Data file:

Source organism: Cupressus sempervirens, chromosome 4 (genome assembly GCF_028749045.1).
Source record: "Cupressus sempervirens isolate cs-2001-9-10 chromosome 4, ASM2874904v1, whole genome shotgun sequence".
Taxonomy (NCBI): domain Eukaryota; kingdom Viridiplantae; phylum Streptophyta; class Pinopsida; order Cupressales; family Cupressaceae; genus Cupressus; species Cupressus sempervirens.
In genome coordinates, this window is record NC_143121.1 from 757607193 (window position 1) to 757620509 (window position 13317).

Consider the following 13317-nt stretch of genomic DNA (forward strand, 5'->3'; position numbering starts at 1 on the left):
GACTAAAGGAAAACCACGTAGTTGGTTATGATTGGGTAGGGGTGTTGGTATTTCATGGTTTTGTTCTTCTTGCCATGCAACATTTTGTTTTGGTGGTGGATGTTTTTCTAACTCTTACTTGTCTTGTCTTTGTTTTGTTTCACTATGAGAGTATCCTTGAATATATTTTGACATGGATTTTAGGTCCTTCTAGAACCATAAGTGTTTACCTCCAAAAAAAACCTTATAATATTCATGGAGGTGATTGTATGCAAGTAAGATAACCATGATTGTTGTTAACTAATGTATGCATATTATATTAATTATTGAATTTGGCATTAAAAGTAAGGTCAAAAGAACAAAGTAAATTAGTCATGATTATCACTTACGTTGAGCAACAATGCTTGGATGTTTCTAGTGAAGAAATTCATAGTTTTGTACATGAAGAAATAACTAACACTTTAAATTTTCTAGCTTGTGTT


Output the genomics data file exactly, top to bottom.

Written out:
Source organism: Cupressus sempervirens, chromosome 4 (genome assembly GCF_028749045.1).
Source record: "Cupressus sempervirens isolate cs-2001-9-10 chromosome 4, ASM2874904v1, whole genome shotgun sequence".
Taxonomy (NCBI): domain Eukaryota; kingdom Viridiplantae; phylum Streptophyta; class Pinopsida; order Cupressales; family Cupressaceae; genus Cupressus; species Cupressus sempervirens.
In genome coordinates, this window is record NC_143121.1 from 757607193 (window position 1) to 757620509 (window position 13317).

Consider the following 13317-nt stretch of genomic DNA (forward strand, 5'->3'; position numbering starts at 1 on the left):
GACTAAAGGAAAACCACGTAGTTGGTTATGATTGGGTAGGGGTGTTGGTATTTCATGGTTTTGTTCTTCTTGCCATGCAACATTTTGTTTTGGTGGTGGATGTTTTTCTAACTCTTACTTGTCTTGTCTTTGTTTTGTTTCACTATGAGAGTATCCTTGAATATATTTTGACATGGATTTTAGGTCCTTCTAGAACCATAAGTGTTTACCTCCAAAAAAAACCTTATAATATTCATGGAGGTGATTGTATGCAAGTAAGATAACCATGATTGTTGTTAACTAATGTATGCATATTATATTAATTATTGAATTTGGCATTAAAAGTAAGGTCAAAAGAACAAAGTAAATTAGTCATGATTATCACTTACGTTGAGCAACAATGCTTGGATGTTTCTAGTGAAGAAATTCATAGTTTTGTACATGAAGAAATAACTAACACTTTAAATTTTCTAGCTTGTGTT